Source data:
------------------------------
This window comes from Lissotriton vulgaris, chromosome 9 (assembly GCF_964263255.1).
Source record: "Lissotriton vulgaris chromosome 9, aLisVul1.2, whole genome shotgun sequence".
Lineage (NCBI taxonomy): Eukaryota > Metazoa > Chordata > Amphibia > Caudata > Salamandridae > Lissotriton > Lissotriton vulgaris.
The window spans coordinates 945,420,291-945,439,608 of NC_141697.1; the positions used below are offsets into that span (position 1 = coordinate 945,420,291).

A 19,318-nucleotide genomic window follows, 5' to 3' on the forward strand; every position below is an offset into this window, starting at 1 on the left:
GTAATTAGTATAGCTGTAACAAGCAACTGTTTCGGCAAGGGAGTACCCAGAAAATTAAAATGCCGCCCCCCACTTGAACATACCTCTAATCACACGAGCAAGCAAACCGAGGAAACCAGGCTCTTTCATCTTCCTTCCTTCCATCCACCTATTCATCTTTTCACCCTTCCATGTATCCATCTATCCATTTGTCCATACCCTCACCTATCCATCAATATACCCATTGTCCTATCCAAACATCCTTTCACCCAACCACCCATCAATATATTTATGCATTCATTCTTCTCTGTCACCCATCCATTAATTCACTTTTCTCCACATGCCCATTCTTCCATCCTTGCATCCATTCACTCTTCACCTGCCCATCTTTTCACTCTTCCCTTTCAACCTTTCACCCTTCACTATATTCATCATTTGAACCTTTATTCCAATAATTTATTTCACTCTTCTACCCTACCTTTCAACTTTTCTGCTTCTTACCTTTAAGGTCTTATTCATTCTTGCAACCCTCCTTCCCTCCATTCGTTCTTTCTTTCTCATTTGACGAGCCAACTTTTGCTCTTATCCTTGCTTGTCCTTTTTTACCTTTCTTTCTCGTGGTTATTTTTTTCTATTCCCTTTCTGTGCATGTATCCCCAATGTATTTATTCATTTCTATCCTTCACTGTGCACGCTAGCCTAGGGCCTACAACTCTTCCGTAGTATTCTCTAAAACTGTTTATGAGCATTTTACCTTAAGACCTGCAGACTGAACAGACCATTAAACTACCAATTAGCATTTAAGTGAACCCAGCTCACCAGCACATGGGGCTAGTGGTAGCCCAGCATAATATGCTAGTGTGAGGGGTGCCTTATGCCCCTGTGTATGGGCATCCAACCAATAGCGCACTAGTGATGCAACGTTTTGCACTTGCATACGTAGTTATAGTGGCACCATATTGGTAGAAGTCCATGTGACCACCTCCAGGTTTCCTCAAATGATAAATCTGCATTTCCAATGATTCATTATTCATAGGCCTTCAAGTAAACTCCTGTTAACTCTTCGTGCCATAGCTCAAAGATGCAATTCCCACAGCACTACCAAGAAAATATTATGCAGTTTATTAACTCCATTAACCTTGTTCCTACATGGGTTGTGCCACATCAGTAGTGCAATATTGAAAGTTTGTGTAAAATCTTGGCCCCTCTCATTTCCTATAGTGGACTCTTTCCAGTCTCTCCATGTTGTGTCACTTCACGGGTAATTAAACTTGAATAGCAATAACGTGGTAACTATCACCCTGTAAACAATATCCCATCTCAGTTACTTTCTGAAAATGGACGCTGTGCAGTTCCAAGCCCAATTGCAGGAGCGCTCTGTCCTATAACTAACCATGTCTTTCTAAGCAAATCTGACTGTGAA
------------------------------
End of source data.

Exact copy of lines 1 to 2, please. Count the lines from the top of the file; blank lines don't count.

This window comes from Lissotriton vulgaris, chromosome 9 (assembly GCF_964263255.1).
Source record: "Lissotriton vulgaris chromosome 9, aLisVul1.2, whole genome shotgun sequence".